Adaptive balancing of gradient and update computation times using global geometry and approximate subproblems

Sai Praneeth Reddy Karimireddy, Sebastian Stich, Martin Jaggi
Proceedings of the Twenty-First International Conference on Artificial Intelligence and Statistics, PMLR 84:1204-1213, 2018.

Abstract

First-order optimization methods comprise two important primitives: i) the computation of gradient information and ii) the computation of the update that leads to the next iterate. In practice there is often a wide mismatch between the time required for the two steps, leading to underutilization of resources. In this work, we propose a new framework, Approx Composite Minimization (ACM) that uses approximate update steps to ensure balance between the two operations. The accuracy is adaptively chosen in an online fashion to take advantage of changing conditions. Our unified analysis for approximate composite minimization generalizes and extends previous work to new settings. Numerical experiments on Lasso regression and SVMs demonstrate the effectiveness of the novel scheme.

Cite this Paper


BibTeX
@InProceedings{pmlr-v84-karimireddy18a, title = {Adaptive balancing of gradient and update computation times using global geometry and approximate subproblems}, author = {Sai Praneeth Reddy Karimireddy and Sebastian Stich and Martin Jaggi}, booktitle = {Proceedings of the Twenty-First International Conference on Artificial Intelligence and Statistics}, pages = {1204--1213}, year = {2018}, editor = {Amos Storkey and Fernando Perez-Cruz}, volume = {84}, series = {Proceedings of Machine Learning Research}, month = {09--11 Apr}, publisher = {PMLR}, pdf = {http://proceedings.mlr.press/v84/karimireddy18a/karimireddy18a.pdf}, url = { http://proceedings.mlr.press/v84/karimireddy18a.html }, abstract = {First-order optimization methods comprise two important primitives: i) the computation of gradient information and ii) the computation of the update that leads to the next iterate. In practice there is often a wide mismatch between the time required for the two steps, leading to underutilization of resources. In this work, we propose a new framework, Approx Composite Minimization (ACM) that uses approximate update steps to ensure balance between the two operations. The accuracy is adaptively chosen in an online fashion to take advantage of changing conditions. Our unified analysis for approximate composite minimization generalizes and extends previous work to new settings. Numerical experiments on Lasso regression and SVMs demonstrate the effectiveness of the novel scheme.} }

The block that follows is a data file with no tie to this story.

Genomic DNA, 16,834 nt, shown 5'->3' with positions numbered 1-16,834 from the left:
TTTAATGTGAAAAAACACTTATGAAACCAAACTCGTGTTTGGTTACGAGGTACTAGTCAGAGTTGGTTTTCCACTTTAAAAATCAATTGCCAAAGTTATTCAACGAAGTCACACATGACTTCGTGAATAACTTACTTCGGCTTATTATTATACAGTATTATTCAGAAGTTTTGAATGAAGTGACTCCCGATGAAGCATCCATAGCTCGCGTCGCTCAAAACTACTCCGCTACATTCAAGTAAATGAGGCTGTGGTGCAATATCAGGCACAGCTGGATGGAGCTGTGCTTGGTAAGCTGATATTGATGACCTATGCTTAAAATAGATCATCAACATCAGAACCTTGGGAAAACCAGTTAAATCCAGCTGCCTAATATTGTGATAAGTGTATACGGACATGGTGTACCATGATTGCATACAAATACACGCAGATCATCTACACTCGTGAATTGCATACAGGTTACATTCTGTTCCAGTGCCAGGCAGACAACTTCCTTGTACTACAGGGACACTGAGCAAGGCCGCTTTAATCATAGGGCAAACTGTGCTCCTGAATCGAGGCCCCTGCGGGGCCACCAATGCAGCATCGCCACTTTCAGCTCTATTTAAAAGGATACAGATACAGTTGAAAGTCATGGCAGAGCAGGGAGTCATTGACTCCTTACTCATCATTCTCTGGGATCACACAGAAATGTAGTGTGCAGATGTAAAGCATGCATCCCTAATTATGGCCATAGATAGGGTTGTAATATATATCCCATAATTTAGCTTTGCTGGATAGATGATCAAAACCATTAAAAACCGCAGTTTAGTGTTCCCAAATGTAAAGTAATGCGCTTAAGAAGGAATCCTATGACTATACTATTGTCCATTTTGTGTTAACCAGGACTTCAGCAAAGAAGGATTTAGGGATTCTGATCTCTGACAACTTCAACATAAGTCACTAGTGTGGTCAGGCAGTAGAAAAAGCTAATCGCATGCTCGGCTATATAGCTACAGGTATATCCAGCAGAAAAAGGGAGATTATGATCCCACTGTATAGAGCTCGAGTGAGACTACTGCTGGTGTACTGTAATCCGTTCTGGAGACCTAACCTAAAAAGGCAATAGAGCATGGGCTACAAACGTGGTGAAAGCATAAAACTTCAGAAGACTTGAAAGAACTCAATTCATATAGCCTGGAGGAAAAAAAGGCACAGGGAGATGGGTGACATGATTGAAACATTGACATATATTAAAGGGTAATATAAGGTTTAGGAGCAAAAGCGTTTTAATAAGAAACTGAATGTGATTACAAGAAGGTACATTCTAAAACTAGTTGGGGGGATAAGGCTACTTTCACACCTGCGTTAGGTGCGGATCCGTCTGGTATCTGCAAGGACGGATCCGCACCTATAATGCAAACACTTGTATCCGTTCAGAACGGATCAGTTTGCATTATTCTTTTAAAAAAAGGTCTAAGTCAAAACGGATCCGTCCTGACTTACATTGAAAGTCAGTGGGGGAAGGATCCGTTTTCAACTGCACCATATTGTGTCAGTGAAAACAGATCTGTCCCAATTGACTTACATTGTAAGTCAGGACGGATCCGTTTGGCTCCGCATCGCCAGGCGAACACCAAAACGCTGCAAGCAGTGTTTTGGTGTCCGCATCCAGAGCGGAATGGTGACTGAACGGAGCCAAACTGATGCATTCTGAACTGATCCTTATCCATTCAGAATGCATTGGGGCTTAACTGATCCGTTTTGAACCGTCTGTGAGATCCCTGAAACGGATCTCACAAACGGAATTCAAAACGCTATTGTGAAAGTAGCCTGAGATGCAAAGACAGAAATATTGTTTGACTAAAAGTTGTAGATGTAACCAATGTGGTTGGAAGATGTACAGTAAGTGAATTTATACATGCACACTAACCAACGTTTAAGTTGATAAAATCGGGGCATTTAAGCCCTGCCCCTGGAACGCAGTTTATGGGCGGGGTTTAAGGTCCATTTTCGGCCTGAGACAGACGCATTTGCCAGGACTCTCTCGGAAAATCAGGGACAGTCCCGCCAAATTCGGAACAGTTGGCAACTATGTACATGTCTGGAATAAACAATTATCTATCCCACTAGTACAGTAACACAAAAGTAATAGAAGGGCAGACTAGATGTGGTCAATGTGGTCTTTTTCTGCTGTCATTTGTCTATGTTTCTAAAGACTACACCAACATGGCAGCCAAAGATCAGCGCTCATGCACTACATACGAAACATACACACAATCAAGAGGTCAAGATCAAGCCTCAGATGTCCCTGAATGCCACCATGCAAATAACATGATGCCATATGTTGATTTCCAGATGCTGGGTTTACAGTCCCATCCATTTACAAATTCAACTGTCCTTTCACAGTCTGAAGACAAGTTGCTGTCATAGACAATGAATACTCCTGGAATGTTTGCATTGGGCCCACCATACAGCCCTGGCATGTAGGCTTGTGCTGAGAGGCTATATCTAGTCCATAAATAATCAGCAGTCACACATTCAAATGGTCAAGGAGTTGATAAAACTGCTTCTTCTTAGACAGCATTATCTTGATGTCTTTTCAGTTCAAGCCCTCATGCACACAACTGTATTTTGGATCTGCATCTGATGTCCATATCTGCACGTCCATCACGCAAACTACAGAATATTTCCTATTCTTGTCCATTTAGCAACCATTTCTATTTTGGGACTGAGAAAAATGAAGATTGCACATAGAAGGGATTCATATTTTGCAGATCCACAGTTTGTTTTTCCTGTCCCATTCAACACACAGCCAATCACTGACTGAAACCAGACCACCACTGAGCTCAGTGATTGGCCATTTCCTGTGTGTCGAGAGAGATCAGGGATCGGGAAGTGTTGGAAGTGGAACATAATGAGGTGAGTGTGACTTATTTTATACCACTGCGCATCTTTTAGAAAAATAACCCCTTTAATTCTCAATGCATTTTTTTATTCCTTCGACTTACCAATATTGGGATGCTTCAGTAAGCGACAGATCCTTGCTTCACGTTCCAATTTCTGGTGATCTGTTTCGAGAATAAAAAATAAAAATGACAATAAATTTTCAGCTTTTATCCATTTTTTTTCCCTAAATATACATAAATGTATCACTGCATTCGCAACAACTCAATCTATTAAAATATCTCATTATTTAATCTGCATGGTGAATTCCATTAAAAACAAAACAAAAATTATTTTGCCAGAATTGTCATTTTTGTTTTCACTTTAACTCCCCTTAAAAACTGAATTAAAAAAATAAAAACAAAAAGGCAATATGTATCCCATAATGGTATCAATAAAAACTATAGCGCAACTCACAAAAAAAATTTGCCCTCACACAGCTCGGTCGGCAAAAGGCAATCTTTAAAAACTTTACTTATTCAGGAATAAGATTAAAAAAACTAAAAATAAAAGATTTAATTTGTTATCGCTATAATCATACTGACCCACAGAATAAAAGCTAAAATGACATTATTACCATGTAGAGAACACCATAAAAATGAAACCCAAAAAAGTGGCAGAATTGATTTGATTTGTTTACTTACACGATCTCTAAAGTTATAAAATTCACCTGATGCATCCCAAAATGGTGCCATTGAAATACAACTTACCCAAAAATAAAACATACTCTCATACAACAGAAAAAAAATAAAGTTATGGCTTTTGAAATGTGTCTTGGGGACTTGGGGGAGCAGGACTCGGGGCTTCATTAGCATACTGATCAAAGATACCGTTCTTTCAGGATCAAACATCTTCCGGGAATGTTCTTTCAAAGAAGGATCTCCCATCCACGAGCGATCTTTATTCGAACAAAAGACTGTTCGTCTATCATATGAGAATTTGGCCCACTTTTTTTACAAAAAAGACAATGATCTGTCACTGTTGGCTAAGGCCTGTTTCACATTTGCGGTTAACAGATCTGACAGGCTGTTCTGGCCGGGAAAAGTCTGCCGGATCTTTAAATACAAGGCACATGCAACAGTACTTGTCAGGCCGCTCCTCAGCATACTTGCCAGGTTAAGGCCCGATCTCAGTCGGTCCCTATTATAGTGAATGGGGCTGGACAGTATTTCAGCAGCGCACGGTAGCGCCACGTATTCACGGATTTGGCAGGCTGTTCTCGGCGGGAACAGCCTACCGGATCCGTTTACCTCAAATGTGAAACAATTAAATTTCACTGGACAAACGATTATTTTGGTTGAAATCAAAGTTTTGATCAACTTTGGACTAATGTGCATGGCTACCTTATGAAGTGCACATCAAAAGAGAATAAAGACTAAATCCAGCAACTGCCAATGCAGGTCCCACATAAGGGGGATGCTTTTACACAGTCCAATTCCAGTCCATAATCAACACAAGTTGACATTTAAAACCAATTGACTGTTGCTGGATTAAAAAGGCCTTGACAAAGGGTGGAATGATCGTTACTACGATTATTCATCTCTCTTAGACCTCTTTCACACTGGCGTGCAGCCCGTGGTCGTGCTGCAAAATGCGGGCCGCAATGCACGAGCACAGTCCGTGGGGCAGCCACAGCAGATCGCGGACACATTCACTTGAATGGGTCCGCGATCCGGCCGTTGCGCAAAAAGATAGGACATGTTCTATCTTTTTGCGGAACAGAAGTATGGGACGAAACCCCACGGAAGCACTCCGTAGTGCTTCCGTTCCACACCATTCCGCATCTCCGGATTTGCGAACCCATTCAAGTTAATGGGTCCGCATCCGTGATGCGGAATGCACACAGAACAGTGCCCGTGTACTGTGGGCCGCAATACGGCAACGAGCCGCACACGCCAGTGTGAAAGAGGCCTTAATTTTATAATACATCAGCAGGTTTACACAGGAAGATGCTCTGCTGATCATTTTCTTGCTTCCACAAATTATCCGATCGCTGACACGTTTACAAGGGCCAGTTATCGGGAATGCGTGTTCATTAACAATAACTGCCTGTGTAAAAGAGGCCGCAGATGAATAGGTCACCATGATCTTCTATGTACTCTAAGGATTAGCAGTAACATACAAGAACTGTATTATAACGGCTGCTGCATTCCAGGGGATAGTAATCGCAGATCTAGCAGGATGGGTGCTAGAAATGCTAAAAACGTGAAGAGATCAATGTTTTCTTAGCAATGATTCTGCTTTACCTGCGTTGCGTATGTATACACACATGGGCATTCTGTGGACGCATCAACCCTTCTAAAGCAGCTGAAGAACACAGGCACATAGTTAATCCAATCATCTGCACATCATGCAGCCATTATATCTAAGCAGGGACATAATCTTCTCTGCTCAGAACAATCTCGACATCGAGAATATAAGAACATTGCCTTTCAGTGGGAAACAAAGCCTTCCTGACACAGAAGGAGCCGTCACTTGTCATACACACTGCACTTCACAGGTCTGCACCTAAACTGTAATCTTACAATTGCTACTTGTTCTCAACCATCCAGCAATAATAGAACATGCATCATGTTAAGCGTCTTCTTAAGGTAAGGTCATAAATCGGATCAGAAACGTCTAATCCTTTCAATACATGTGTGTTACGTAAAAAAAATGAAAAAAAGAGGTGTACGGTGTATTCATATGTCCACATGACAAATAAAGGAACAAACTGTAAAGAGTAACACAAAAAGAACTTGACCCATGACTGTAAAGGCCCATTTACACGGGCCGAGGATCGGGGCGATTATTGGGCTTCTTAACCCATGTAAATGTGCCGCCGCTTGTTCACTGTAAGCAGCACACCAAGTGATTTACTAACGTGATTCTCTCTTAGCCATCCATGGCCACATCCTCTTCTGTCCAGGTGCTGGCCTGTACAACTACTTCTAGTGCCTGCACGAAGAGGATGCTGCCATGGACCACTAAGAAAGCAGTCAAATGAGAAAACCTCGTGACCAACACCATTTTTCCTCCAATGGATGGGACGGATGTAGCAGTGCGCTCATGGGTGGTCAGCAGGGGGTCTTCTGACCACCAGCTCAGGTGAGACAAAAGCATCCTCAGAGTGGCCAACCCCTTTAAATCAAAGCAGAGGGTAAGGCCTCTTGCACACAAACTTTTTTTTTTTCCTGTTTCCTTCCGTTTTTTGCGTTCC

Endnote
%0 Conference Paper %T Adaptive balancing of gradient and update computation times using global geometry and approximate subproblems %A Sai Praneeth Reddy Karimireddy %A Sebastian Stich %A Martin Jaggi %B Proceedings of the Twenty-First International Conference on Artificial Intelligence and Statistics %C Proceedings of Machine Learning Research %D 2018 %E Amos Storkey %E Fernando Perez-Cruz %F pmlr-v84-karimireddy18a %I PMLR %P 1204--1213 %U http://proceedings.mlr.press/v84/karimireddy18a.html %V 84 %X First-order optimization methods comprise two important primitives: i) the computation of gradient information and ii) the computation of the update that leads to the next iterate. In practice there is often a wide mismatch between the time required for the two steps, leading to underutilization of resources. In this work, we propose a new framework, Approx Composite Minimization (ACM) that uses approximate update steps to ensure balance between the two operations. The accuracy is adaptively chosen in an online fashion to take advantage of changing conditions. Our unified analysis for approximate composite minimization generalizes and extends previous work to new settings. Numerical experiments on Lasso regression and SVMs demonstrate the effectiveness of the novel scheme.
APA
Karimireddy, S.P.R., Stich, S. & Jaggi, M.. (2018). Adaptive balancing of gradient and update computation times using global geometry and approximate subproblems. Proceedings of the Twenty-First International Conference on Artificial Intelligence and Statistics, in Proceedings of Machine Learning Research 84:1204-1213 Available from http://proceedings.mlr.press/v84/karimireddy18a.html .

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